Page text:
Open Game Thread
St. Louis Blues at Detroit Red Wings
April 14, 2002 – 4:00 PM
Open Game Thread
St. Louis Blues at Detroit Red Wings
April 14, 2002 – 4:00 PM
The Red Wings themselves have reminded fans and reporters all season that the regular season means nothing- everything comes down to what happens in the playoffs. Hopefully they were right, as they did not end the regular season on the best of notes, going down 5-3 to the St. Louis Blues.
Dominik Hasek‘s game did not get off to the start he would have hoped: the Blues scored on their first shot of the game, less than a minute into the first period. Ray Ferraro flung the shot on net from the left wing side, and it bobbled off of Hasek’s stick, under his arm, and into the net.
Detroit had three power play opportunities in the first period, but were unable to score until early in the second. Uwe Krupp got the puck away from the Blues and passed it up to Luc Robitaille, who got it to Sergei Fedorov flying up the right wing side. Fedorov released a quick wrist shot which flew into the net past goaltender Fred Brathwaite’s outstretched glove.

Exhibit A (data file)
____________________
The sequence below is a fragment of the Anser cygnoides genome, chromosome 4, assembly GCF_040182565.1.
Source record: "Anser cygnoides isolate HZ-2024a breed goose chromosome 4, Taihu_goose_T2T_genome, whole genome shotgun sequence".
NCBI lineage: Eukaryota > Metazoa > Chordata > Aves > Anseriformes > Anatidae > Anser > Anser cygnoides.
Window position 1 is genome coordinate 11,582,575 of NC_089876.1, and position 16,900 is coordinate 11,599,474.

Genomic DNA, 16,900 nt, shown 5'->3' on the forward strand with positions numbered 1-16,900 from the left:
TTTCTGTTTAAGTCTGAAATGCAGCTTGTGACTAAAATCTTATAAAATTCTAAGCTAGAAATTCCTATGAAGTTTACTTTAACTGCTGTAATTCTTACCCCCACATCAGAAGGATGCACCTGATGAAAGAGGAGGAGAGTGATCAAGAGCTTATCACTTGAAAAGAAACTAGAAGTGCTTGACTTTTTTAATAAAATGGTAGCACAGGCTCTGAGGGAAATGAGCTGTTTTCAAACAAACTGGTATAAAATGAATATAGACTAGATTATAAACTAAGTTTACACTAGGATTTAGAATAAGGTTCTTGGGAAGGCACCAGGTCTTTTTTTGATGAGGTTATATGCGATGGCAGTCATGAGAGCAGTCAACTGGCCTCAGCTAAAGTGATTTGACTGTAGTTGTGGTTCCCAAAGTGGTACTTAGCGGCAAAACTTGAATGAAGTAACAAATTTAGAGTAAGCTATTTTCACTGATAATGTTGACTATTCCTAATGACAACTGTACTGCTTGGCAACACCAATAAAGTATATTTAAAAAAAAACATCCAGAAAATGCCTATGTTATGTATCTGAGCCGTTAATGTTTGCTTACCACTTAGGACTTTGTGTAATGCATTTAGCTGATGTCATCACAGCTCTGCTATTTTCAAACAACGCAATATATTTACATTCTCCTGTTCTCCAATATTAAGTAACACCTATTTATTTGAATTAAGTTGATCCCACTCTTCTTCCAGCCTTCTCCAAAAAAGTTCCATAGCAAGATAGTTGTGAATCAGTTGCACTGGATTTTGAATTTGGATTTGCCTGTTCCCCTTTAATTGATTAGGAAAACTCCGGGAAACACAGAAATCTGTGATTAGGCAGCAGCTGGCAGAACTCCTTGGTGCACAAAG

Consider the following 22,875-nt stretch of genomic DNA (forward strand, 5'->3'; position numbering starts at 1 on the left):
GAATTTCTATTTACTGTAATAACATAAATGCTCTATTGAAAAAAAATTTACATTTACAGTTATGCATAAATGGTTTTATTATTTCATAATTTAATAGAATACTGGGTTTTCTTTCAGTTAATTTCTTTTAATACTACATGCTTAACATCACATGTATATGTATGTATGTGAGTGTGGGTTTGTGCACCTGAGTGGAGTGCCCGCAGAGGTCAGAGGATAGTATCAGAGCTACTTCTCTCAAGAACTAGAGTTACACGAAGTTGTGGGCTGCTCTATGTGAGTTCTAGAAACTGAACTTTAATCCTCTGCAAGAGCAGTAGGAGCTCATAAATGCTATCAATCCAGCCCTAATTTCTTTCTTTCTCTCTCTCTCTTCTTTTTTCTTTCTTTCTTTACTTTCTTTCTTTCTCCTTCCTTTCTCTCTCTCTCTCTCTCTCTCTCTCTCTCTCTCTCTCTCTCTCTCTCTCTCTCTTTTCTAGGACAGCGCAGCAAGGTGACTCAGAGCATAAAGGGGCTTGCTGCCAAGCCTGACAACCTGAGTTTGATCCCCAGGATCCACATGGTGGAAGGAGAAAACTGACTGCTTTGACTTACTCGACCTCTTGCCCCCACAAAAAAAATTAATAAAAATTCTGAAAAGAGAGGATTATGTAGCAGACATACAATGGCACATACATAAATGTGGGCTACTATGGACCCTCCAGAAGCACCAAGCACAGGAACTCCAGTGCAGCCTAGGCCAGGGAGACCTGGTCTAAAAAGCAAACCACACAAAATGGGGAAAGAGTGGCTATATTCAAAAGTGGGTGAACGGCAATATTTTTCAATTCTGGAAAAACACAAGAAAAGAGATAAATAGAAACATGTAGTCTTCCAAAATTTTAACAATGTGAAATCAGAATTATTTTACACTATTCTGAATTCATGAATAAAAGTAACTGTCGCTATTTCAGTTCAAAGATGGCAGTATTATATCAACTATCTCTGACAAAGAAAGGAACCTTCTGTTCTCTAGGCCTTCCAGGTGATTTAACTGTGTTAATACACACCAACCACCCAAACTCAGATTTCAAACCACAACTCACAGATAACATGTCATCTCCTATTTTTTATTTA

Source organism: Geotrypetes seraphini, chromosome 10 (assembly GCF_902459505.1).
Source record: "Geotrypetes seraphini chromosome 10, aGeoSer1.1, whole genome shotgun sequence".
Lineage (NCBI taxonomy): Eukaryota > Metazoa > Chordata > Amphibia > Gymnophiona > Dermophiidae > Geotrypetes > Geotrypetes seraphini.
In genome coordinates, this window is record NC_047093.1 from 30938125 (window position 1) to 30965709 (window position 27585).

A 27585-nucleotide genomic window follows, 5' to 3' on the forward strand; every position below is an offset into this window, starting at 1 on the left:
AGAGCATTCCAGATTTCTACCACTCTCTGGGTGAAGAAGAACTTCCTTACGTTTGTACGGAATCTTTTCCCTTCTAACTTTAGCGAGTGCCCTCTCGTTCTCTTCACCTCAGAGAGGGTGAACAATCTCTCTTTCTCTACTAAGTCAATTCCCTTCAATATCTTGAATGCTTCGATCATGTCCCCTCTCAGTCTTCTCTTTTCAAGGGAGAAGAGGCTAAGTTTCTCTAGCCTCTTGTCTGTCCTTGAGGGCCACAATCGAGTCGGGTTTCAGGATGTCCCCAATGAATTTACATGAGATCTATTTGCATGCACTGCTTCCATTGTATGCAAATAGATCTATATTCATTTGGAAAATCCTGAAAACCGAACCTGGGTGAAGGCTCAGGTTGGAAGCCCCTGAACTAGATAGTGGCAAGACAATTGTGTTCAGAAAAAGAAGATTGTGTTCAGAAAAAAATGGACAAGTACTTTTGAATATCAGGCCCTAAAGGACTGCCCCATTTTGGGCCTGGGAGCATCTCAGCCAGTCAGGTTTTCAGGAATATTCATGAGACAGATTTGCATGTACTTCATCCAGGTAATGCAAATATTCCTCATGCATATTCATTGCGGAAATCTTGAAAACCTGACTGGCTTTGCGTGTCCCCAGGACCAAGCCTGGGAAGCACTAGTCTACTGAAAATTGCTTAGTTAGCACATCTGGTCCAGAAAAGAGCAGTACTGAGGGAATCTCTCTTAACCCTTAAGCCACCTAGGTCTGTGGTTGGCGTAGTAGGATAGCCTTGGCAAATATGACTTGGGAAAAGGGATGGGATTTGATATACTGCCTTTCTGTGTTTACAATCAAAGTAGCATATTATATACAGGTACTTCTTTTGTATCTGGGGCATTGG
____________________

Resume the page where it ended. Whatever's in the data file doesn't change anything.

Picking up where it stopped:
The Red Wings ran into penalty trouble in the second, and St.Louis was able to score two power play goals. The first, during a slashing call to Chris Chelios, was scored by Pavol Demitra, who rushed towards the net, took the pass from Keith Tkachuk and wristed the puck past Hasek.
The next Blues goal came during a five-on-three situation resulting from overlapping penalties to Steve Duchesne and Boyd Devereaux. Scott Young fired a hard shot from the blue line, and the puck deflected off the stick of Nick Lidstrom and into the net. Hasek, being screened by Tkachuk, had no chance to see the redirected shot.
The Red Wings came on harder offensively in the third period, and were rewarded with a shorthanded goal. Kris Draper kicked the puck away from the St. Louis defenseman at the blue line and took off down the ice all alone. He drew Brathwaite out of the net in one direction and immediately put the puck in the other way to bring the Wings within one.